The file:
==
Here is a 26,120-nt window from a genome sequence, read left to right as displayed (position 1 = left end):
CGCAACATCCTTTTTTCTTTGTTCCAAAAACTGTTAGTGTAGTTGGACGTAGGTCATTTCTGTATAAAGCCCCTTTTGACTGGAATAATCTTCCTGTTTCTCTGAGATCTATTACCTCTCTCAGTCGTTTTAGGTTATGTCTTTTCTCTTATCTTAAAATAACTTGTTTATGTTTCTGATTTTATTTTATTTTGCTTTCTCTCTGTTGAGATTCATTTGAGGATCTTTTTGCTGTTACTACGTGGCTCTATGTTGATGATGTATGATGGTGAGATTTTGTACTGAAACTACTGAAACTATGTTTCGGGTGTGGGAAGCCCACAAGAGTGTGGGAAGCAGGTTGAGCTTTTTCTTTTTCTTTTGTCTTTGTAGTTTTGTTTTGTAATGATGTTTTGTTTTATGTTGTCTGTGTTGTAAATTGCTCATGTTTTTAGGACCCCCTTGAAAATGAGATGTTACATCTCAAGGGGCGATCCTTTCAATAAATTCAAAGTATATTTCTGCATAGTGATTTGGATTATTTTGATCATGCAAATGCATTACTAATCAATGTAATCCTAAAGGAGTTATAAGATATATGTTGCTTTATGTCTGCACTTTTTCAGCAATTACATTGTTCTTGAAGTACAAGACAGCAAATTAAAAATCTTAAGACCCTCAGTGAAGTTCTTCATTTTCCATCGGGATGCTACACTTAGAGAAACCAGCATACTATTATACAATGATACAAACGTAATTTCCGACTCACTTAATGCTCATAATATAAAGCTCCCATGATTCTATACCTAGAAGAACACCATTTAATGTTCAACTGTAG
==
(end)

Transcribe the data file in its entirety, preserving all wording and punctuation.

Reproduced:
Here is a 26,120-nt window from a genome sequence, read left to right as displayed (position 1 = left end):
CGCAACATCCTTTTTTCTTTGTTCCAAAAACTGTTAGTGTAGTTGGACGTAGGTCATTTCTGTATAAAGCCCCTTTTGACTGGAATAATCTTCCTGTTTCTCTGAGATCTATTACCTCTCTCAGTCGTTTTAGGTTATGTCTTTTCTCTTATCTTAAAATAACTTGTTTATGTTTCTGATTTTATTTTATTTTGCTTTCTCTCTGTTGAGATTCATTTGAGGATCTTTTTGCTGTTACTACGTGGCTCTATGTTGATGATGTATGATGGTGAGATTTTGTACTGAAACTACTGAAACTATGTTTCGGGTGTGGGAAGCCCACAAGAGTGTGGGAAGCAGGTTGAGCTTTTTCTTTTTCTTTTGTCTTTGTAGTTTTGTTTTGTAATGATGTTTTGTTTTATGTTGTCTGTGTTGTAAATTGCTCATGTTTTTAGGACCCCCTTGAAAATGAGATGTTACATCTCAAGGGGCGATCCTTTCAATAAATTCAAAGTATATTTCTGCATAGTGATTTGGATTATTTTGATCATGCAAATGCATTACTAATCAATGTAATCCTAAAGGAGTTATAAGATATATGTTGCTTTATGTCTGCACTTTTTCAGCAATTACATTGTTCTTGAAGTACAAGACAGCAAATTAAAAATCTTAAGACCCTCAGTGAAGTTCTTCATTTTCCATCGGGATGCTACACTTAGAGAAACCAGCATACTATTATACAATGATACAAACGTAATTTCCGACTCACTTAATGCTCATAATATAAAGCTCCCATGATTCTATACCTAGAAGAACACCATTTAATGTTCAACTGTAG